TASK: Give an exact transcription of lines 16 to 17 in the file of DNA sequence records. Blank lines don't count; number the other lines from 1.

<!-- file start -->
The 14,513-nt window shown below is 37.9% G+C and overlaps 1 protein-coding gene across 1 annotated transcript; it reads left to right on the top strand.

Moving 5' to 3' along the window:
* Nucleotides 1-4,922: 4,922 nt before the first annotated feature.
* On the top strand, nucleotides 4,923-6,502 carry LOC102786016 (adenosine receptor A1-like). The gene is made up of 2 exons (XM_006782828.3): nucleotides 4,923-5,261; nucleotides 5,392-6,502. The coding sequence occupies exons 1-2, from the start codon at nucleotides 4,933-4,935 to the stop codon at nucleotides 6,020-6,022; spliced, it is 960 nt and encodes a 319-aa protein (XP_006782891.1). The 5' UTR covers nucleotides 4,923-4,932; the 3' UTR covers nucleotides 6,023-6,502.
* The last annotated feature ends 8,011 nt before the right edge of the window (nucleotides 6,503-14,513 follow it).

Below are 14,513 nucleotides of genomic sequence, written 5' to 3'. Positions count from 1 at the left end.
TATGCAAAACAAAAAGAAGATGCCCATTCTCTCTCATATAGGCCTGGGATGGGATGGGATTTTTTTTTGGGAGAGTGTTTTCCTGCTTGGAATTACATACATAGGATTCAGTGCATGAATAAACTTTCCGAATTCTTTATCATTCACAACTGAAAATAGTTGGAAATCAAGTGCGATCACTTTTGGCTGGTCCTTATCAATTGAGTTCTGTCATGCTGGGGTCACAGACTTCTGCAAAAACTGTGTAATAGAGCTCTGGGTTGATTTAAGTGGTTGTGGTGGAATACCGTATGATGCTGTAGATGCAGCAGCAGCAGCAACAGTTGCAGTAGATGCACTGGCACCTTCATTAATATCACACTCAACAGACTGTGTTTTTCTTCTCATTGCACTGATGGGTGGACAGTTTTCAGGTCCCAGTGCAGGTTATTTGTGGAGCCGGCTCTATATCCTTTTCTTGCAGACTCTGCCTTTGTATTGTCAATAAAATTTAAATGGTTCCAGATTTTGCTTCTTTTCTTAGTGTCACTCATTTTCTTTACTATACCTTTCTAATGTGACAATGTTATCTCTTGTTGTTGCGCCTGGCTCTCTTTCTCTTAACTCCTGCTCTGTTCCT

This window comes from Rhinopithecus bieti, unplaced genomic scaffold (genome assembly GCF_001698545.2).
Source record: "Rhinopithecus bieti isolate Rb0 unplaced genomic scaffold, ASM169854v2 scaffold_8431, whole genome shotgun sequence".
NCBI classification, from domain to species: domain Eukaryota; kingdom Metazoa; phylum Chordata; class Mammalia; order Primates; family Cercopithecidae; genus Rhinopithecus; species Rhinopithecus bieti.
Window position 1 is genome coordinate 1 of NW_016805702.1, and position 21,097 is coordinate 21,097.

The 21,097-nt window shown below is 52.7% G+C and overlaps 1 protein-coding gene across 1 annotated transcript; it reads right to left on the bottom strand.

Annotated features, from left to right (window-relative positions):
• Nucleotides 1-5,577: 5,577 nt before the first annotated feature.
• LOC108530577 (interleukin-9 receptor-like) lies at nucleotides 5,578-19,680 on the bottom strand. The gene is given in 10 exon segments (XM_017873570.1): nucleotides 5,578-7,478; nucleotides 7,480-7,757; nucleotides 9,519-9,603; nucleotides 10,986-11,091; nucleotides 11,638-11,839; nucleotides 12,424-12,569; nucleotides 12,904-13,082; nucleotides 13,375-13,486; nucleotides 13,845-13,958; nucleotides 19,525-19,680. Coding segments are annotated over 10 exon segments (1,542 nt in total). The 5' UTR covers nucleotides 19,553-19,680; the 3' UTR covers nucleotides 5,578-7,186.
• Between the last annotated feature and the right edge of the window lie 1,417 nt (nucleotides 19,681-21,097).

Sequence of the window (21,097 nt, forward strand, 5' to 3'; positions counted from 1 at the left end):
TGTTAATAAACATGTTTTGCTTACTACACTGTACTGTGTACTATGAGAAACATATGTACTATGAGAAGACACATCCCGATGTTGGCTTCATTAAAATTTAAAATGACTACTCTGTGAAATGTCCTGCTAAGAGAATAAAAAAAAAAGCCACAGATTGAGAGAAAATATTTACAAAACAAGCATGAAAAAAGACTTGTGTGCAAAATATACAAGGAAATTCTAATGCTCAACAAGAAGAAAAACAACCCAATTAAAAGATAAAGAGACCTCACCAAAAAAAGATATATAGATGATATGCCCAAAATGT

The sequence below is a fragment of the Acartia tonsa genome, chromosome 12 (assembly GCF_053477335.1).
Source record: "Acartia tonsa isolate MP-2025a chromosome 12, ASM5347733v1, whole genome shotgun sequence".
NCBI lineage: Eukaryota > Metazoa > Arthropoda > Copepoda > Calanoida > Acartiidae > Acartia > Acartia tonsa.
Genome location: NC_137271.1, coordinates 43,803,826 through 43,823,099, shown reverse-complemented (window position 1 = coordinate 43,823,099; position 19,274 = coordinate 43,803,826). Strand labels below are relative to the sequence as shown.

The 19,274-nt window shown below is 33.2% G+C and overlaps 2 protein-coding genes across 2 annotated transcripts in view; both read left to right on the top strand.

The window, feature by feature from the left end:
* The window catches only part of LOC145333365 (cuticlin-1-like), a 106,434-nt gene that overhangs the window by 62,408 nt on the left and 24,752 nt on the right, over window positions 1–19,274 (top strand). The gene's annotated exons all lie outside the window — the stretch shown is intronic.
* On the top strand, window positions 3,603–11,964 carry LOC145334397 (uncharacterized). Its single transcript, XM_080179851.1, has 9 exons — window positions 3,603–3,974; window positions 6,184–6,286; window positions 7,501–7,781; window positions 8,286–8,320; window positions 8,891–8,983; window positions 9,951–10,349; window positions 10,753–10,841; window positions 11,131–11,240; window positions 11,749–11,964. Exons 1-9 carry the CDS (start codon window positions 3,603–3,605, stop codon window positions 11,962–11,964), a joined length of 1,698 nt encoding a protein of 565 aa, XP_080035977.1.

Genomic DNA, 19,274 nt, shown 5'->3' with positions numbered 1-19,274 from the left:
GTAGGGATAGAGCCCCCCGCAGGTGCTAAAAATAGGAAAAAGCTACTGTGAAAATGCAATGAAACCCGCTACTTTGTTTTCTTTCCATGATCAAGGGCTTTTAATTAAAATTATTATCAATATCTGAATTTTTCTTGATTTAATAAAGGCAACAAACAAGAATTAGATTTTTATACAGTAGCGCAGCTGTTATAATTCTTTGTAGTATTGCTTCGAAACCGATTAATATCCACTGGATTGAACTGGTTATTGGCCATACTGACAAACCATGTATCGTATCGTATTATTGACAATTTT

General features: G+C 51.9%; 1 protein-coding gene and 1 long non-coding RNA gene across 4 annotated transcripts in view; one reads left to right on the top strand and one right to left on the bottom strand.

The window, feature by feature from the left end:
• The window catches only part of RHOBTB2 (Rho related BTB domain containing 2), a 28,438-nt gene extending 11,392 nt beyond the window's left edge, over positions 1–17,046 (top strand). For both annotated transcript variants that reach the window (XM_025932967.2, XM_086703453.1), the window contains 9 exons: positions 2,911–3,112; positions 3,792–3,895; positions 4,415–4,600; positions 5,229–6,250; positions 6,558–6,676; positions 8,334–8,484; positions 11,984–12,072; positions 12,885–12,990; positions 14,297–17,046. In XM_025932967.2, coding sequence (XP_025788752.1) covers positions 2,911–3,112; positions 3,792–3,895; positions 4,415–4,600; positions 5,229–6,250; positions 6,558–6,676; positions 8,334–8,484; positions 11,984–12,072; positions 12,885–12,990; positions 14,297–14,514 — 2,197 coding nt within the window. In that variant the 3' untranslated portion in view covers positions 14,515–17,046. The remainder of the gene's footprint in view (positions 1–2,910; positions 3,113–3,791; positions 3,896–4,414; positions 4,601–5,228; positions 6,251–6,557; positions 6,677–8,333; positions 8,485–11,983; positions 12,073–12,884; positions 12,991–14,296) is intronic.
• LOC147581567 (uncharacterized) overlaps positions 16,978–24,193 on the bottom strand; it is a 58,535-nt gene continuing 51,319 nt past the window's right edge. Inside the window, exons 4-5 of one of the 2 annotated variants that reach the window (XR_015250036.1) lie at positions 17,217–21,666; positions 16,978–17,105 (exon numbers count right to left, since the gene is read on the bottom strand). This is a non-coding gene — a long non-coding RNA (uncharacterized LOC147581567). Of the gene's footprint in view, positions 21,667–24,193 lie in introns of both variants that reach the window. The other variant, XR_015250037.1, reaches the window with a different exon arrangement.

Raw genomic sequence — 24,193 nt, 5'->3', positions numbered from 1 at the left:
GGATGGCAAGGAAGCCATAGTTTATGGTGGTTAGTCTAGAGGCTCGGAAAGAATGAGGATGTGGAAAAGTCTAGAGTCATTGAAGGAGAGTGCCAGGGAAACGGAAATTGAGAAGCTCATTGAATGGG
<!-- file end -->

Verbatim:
• Between the last annotated feature and the right edge of the window lie 1,417 nt (nucleotides 19,681-21,097).

Sequence of the window (21,097 nt, forward strand, 5' to 3'; positions counted from 1 at the left end):